I don’t rehash plots in my reviews and I try not to give any spoilers, but let’s just say I rooted for the anti-heroes. Enough said.

Five stars. A must-read. Thanks to BookishFirst for the ARC.

This Noir Will Haunt You.

Santa Fe Noir

The Sangre de Christo mountains loom blood red above the city.

La Llorona, the killing ghost of Hispanic legend, haunts the arroyos.

The “Land of Enchantment” becomes the “Land of Entrapment.”

Santa Fe Noir, edited by Ariel Gore, is perhaps one of my favorite noir collections from prolific Akashic Books. Noir is my favorite genre as it is honest in its depiction of the underrepresented and in telling stories that don’t glorify a culture of power. When I read noir, I expect a story of the underprivileged and displaced fighting against a power structure that’s impossible to conquer. As Ariel Gore says in her introduction, “Noir affirms our experience: Humans aren’t ethical. The good guys don’t win.”

The conquerors wrote the history of this area of New Mexico. Noir corrects those histories. Santa Fe might draw the mystics and new-age practitioners. It might scream health and vitality and beauty. But for those who have had their land, their culture, their very existence violently stolen from them, their stories are quite different. As Gore also states, “… noir speaks to the human consequences of external control and economic exploitation.” You find this is true in many of the classic noirs like the film Chinatown.

Here’s the other reason I love this anthology. In it, I found riveting voices, vivid descriptions of an unfamiliar dusty land, and characters who crept into my dreams.

In the first noir tale, “The Sandbox Story,” Candace Walsh captures the voice of a tough-talking therapist whose fixation on sex, the platypus, and a client lands her in trouble. Walsh vividly paints the conflicting elements of this Eldorado area. “Mountain ranges hug the town; some round like bellies and breasts, others crepuscular, jagged.” I held my breath, waiting for the story’s twist and the repercussions for this obsessed therapist. Both came with a bang.

Another favorite, Byron F. Aspaas’ “Táehii’ nii: Red Running into the Water” sucked me in with a lonely voice, a stranger with turquoise eyes, sex, murder, love, and anguish. It had it all. A native Dine’é man out of place in New York pines for love and his home on Pacheco Street. But his past there makes that a murderous impossibility.

In “The Night of the Flood,” author Ana June tells a tale of acid, lightning, fire, and rain. Katrina’s been at the blackjack table going on thirty-six hours. Her Aunt Mimi is dead and has left her something. She thinks she’ll be rich. She tells us about the summer she spent with her aunt at her “hippie, armpit-smelling house.” I knew then that this “inheritance” would not go well for her. What an understatement. While on an acid trip, she meets La Llorona, the legendary ghost who killed her children. As Katrina’s sister told her, “Don’t f_ _ _ with La Llorona, or she’ll f_ _ _ you right back.” Katrina should have listened. But then again, it was already too late.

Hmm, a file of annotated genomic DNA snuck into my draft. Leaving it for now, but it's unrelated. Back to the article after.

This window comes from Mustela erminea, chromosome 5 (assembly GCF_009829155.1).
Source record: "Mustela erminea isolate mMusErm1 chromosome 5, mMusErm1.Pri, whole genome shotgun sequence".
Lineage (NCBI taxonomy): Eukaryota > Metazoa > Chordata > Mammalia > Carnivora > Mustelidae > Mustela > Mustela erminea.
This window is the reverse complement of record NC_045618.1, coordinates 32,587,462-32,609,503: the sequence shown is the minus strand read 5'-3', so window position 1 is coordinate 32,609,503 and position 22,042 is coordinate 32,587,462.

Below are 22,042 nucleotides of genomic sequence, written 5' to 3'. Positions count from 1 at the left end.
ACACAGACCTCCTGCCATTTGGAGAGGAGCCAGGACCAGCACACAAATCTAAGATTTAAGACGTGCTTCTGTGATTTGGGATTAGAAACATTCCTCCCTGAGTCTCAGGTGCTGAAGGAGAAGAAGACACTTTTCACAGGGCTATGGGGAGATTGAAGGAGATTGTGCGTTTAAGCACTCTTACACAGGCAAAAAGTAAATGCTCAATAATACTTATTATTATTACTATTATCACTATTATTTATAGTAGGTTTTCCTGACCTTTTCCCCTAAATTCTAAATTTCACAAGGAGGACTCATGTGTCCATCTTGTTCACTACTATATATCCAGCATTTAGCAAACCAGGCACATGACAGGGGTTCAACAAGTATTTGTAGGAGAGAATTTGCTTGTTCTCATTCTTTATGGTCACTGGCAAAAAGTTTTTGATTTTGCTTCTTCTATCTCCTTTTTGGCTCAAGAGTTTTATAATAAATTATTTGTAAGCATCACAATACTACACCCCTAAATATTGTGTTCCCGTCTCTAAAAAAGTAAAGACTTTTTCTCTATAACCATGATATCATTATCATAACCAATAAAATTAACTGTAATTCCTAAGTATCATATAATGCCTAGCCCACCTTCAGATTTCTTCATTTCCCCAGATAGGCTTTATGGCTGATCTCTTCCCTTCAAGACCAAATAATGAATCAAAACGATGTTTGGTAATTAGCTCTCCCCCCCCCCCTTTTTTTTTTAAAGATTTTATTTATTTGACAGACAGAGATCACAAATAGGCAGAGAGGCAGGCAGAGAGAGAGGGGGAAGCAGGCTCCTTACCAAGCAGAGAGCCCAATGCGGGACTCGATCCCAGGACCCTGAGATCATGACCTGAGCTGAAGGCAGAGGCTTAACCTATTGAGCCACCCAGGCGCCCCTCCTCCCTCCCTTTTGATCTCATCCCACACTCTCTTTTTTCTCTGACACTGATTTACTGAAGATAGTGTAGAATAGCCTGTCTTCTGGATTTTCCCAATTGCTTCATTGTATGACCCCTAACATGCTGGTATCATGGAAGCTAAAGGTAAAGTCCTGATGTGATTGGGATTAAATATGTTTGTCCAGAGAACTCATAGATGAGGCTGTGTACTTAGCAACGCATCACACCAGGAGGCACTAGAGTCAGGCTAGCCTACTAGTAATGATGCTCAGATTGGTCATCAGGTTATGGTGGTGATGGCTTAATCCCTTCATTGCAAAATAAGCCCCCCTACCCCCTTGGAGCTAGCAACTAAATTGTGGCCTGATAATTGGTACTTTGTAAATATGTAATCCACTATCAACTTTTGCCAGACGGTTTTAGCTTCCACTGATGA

One more favorite and this from Ariel Gore. Gore is one of my favorite writers. In “Nightshade,” Juliet, a murderer, is let out of prison to work on a farm. She falls for Molly who sells her prize tomatoes at the farmers market. Juliet speculates on prison life and the pagan women’s circle where she tried visualization. But her regard for all things “magic” is cynical. Her lust for Molly increases with Molly’s flirting. But Juliet begins to question why she, a murderer, is let out of prison on work detail at a farm when she never took part in the prison gardening program. By this time her tension matches mine.

I highly recommend this anthology. There’s a noir for every taste. Just don’t eat the tomatoes.

Thanks to Akashic Books for the advanced reader copy.


For those of you who love the behind-the-scene ways of the writer, check out my other blog GOBSMACKED WRITER. In the next week, I will be posting an inside look at how I choose and review books, where I start, what I look for, why I love it, and photos of my notes about the book along with marked-up pages. I also have other reviews on GOBSMACKED WRITER, some written before I started this blog.

Hope you join me! Val

A Page Turner & a Gender Bender Partnership

IMG_9870

Let’s start with what I loved.

I will support almost any book—fiction or non—that shows the real face of child trafficking. In The Janes, Luna creates a story that kept me reading. I wanted to know how Alice Vega, a PI and bounty hunter, and Max Caplan, a former police officer, find the killers of two young women and save four others who have been abducted and used in a sex ring. The story about the trafficking kept me rooting for Vega and Cap to destroy these sexual predators.

Most fascinating to me is the role reversal Luna uses with her two main characters.